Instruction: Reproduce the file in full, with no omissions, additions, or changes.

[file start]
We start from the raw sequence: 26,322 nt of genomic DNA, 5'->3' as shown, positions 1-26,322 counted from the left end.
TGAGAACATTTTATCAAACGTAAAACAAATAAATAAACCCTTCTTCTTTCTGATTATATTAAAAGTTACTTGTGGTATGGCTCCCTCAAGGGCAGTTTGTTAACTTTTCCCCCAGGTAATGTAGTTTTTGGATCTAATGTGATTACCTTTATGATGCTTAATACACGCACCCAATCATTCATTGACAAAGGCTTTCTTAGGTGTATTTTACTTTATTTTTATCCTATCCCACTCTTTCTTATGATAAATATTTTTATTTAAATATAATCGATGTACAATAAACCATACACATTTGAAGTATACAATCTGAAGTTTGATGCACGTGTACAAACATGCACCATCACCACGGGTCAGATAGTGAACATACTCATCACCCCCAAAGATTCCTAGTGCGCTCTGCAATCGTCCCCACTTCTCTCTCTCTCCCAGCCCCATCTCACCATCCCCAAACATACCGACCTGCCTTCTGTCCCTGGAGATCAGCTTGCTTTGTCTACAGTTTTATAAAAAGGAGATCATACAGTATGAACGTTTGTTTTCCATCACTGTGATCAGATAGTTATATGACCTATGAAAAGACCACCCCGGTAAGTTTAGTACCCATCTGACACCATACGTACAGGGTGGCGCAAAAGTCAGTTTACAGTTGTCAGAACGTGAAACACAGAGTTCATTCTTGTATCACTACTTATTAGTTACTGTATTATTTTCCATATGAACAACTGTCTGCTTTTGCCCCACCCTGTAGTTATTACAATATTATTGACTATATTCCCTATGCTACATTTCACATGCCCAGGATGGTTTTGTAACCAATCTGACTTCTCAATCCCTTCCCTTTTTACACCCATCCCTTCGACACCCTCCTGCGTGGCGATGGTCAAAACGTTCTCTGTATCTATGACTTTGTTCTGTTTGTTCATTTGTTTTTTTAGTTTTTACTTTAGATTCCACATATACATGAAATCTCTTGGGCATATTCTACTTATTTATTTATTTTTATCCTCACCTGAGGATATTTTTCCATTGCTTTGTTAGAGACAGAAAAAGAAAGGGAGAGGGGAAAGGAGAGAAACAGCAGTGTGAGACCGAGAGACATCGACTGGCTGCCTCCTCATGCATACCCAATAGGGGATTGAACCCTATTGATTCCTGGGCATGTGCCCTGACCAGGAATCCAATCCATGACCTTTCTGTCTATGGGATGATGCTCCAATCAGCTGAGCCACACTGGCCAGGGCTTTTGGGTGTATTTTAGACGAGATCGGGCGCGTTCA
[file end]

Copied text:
We start from the raw sequence: 26,322 nt of genomic DNA, 5'->3' as shown, positions 1-26,322 counted from the left end.
TGAGAACATTTTATCAAACGTAAAACAAATAAATAAACCCTTCTTCTTTCTGATTATATTAAAAGTTACTTGTGGTATGGCTCCCTCAAGGGCAGTTTGTTAACTTTTCCCCCAGGTAATGTAGTTTTTGGATCTAATGTGATTACCTTTATGATGCTTAATACACGCACCCAATCATTCATTGACAAAGGCTTTCTTAGGTGTATTTTACTTTATTTTTATCCTATCCCACTCTTTCTTATGATAAATATTTTTATTTAAATATAATCGATGTACAATAAACCATACACATTTGAAGTATACAATCTGAAGTTTGATGCACGTGTACAAACATGCACCATCACCACGGGTCAGATAGTGAACATACTCATCACCCCCAAAGATTCCTAGTGCGCTCTGCAATCGTCCCCACTTCTCTCTCTCTCCCAGCCCCATCTCACCATCCCCAAACATACCGACCTGCCTTCTGTCCCTGGAGATCAGCTTGCTTTGTCTACAGTTTTATAAAAAGGAGATCATACAGTATGAACGTTTGTTTTCCATCACTGTGATCAGATAGTTATATGACCTATGAAAAGACCACCCCGGTAAGTTTAGTACCCATCTGACACCATACGTACAGGGTGGCGCAAAAGTCAGTTTACAGTTGTCAGAACGTGAAACACAGAGTTCATTCTTGTATCACTACTTATTAGTTACTGTATTATTTTCCATATGAACAACTGTCTGCTTTTGCCCCACCCTGTAGTTATTACAATATTATTGACTATATTCCCTATGCTACATTTCACATGCCCAGGATGGTTTTGTAACCAATCTGACTTCTCAATCCCTTCCCTTTTTACACCCATCCCTTCGACACCCTCCTGCGTGGCGATGGTCAAAACGTTCTCTGTATCTATGACTTTGTTCTGTTTGTTCATTTGTTTTTTTAGTTTTTACTTTAGATTCCACATATACATGAAATCTCTTGGGCATATTCTACTTATTTATTTATTTTTATCCTCACCTGAGGATATTTTTCCATTGCTTTGTTAGAGACAGAAAAAGAAAGGGAGAGGGGAAAGGAGAGAAACAGCAGTGTGAGACCGAGAGACATCGACTGGCTGCCTCCTCATGCATACCCAATAGGGGATTGAACCCTATTGATTCCTGGGCATGTGCCCTGACCAGGAATCCAATCCATGACCTTTCTGTCTATGGGATGATGCTCCAATCAGCTGAGCCACACTGGCCAGGGCTTTTGGGTGTATTTTAGACGAGATCGGGCGCGTTCA